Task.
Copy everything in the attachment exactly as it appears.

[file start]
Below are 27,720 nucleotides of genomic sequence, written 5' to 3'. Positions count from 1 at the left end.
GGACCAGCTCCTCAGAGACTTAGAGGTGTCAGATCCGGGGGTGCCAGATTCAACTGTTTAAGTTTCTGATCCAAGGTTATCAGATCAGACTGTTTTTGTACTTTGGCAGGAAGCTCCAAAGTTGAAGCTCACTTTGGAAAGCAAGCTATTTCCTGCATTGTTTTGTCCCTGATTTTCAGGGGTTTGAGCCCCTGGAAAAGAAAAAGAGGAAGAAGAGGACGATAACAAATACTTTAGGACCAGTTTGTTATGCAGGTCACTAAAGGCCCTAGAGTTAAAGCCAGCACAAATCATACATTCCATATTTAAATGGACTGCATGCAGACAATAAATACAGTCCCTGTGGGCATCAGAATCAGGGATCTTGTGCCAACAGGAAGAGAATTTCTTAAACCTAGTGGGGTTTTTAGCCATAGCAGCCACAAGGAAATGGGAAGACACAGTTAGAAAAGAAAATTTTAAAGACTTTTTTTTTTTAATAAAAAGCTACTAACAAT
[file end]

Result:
Below are 27,720 nucleotides of genomic sequence, written 5' to 3'. Positions count from 1 at the left end.
GGACCAGCTCCTCAGAGACTTAGAGGTGTCAGATCCGGGGGTGCCAGATTCAACTGTTTAAGTTTCTGATCCAAGGTTATCAGATCAGACTGTTTTTGTACTTTGGCAGGAAGCTCCAAAGTTGAAGCTCACTTTGGAAAGCAAGCTATTTCCTGCATTGTTTTGTCCCTGATTTTCAGGGGTTTGAGCCCCTGGAAAAGAAAAAGAGGAAGAAGAGGACGATAACAAATACTTTAGGACCAGTTTGTTATGCAGGTCACTAAAGGCCCTAGAGTTAAAGCCAGCACAAATCATACATTCCATATTTAAATGGACTGCATGCAGACAATAAATACAGTCCCTGTGGGCATCAGAATCAGGGATCTTGTGCCAACAGGAAGAGAATTTCTTAAACCTAGTGGGGTTTTTAGCCATAGCAGCCACAAGGAAATGGGAAGACACAGTTAGAAAAGAAAATTTTAAAGACTTTTTTTTTTTAATAAAAAGCTACTAACAAT